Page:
There are 15 children diagnosed with cancer for every one child diagnosed with pediatric AIDS. Yet, the U.S. invests approximately $595,000 for research per victim of pediatric AIDS and only $20,000 for each victim of childhood cancer.
The National Cancer Institute’s (NCI) federal budget was $4.6 billion. Of that, breast cancer received 12%, prostate cancer received 7%, and all 12 major groups of pediatric cancers combined received less than 3%.
The American Cancer spends less than 70 cents of each 100 dollars raised on childhood cancer.
Cancer kills more children than any other disease, more than Asthma, Cystic Fibrosis, Diabetes and Pediatric AIDS combined.
This year, acute lymphoblastic leukemia, a cancer of the white blood cells, will be diagnosed in about 3,000 U.S. children, making it the most common pediatric cancer.
Sadly, over 2,300 children with cancer die each year.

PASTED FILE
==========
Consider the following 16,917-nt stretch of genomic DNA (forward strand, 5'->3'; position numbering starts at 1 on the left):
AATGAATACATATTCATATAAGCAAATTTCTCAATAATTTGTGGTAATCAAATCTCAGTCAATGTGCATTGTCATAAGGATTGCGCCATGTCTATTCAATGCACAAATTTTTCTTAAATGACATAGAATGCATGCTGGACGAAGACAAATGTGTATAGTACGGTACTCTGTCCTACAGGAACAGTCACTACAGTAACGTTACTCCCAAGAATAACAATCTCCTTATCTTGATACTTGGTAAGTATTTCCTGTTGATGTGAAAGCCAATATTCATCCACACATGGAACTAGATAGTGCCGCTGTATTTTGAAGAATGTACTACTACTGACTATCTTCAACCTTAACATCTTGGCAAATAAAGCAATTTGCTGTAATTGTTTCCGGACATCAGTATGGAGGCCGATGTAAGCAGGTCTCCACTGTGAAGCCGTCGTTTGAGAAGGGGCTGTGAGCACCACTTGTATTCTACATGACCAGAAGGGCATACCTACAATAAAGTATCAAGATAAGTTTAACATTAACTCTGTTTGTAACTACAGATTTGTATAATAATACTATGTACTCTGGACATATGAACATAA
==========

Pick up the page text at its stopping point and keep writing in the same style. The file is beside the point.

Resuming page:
Every school day 46 children are diagnosed.
1 in 330 children will have the disease by age 20.
Cancers in very young children are highly aggressive and behave unlike malignant diseases at other times in life.
80% of children have metastasized cancer at the time of their diagnosis. At diagnosis, only 20% of adults with cancer show evidence that the disease has spread or metastasized.
Detecting childhood cancers at an early stage, when the disease would react more favorably to treatment, is extremely difficult.
Cancer symptoms in children – fever, swollen glands, anemia, bruises and infection – are often suspected to be, and at the early stages are treated as, other childhood illnesses.
Even with insurance coverage, a family will have out-of pocket expenses of about $40,000 per year, not including travel.
Treatment can continue for several years, depending on the type of cancer and the type of therapy given.
Childhood cancer is not one disease entity, but rather is a spectrum of different malignancies.
Cancers found in children are biologically different from those seen in adults.
The 10 most common types of childhood cancer are as follows3:
Leukemia (acute lymphoblastic leukemia and acute myeloid leukemia)
CNS, brain, and spinal cord tumors
Lymphomas, (including Hodgkin and non-Hodgkin lymphoma)
Skin cancer and melanomas
Soft tissue tumors (including rhabdomyosarcoma)
Germ cell tumors
Bone cancers (including osteosarcoma and Ewing sarcoma)
Renal cancer (including Wilms tumor)
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